The Worm

Our tomato plants had a great summer.  They put off little yellow tomatoes all summer long.  Then today my daughter went out to pick them and she found these all over the plant.

Day 1

We counted about 20 on our two plants.  Where do they come from and just how many can come at the same time.  We are now doing an experiment to see how long they will stay. 

Day 2

Down to about 10 on day 2.

Day 3

There are still about 10 worms on the plants.  Where did the other ones go?  Did they turn into moths?

Linking to Macro Monday .

12 Responses to “The Worm”

  1. farmablefibres

    Google tomato worms and you will find your critter. It sounds like they are dangerous to pets. Creepy pics! What a wierd looking bug.

  2. Dee

    Hopefully they flew far, far away. Nice capture of the young'ins though.

  3. John Lee

    They are going to stay or keep appearing as long as there is tomato plant to eat. Best to remove them as you see them to protect your plants. My grandmother use to snip them in half where she found them. Kind of gross but effective. Maybe she thought it was leaving a warning for others who came by.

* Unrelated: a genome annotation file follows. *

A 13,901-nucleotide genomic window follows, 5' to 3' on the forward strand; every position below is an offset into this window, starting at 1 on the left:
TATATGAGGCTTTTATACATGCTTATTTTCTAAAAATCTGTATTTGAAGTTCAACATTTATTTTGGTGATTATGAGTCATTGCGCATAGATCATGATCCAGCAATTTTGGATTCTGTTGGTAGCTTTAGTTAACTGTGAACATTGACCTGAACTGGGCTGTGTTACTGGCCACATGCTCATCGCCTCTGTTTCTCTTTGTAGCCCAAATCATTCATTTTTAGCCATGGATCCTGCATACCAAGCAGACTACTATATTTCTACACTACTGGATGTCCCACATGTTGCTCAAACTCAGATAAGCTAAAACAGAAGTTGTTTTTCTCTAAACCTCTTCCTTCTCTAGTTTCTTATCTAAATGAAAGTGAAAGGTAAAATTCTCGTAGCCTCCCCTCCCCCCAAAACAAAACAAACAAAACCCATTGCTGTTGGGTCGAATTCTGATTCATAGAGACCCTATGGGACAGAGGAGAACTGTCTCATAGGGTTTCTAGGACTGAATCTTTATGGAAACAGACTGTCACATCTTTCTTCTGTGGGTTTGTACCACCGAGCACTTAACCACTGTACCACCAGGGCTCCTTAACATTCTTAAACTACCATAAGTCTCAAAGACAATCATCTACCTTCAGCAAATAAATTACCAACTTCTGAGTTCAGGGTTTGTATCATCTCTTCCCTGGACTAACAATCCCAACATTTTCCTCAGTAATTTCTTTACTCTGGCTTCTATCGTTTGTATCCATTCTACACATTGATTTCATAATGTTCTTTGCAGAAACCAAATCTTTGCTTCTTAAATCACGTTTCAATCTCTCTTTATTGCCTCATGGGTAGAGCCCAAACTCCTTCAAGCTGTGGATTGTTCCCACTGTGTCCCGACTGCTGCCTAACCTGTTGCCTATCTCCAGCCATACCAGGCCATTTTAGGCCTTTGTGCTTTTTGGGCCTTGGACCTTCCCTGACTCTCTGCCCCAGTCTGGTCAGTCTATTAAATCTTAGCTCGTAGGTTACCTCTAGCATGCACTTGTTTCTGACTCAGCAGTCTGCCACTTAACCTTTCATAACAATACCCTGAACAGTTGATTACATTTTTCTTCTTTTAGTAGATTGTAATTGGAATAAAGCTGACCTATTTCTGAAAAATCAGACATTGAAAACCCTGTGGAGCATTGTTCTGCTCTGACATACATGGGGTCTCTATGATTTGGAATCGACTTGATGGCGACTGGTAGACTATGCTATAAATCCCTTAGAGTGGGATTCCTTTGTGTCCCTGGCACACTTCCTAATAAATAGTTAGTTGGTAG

4. Martha Z

    They can destroy a tomato plant in no time.  I use Bacillus thuringiensis to prevent them, it's a natural, non toxic control and if I do see them I bisect them with pruning shears, yuk!Now something much larger is eating the fruit maybe voles.  That is my reward for living on the edge of a wildland.

  5. Tammy

    Who would have guessed a worm has that many cool details…awesome closeup…love that last image!

  6. Jay

    Wow … we don't have those caterpillars in England.  We have some very similar, the Privet Hawkmoth, the Lime Hawkmoth and the Poplar Hawkmoth are three that I can think of off the top of my head, but they don't eat vegetables!  As their names suggest, they eat privet, lime trees (not the fruit, the other kind – the linden) and poplar.I don't think they actually appear suddenly, they're just very, very good at hiding till they've eaten too many leaves!

  7. imaginelaughsmile

    The plant is pretty much gone now.  We are just letting them hang around and see what happens.  Kinda like a science experiment but don't have to turn it in.  Snipping them in half might be fun.

  8. imaginelaughsmile

    I think I have taken about 50 shots a day since we found them.


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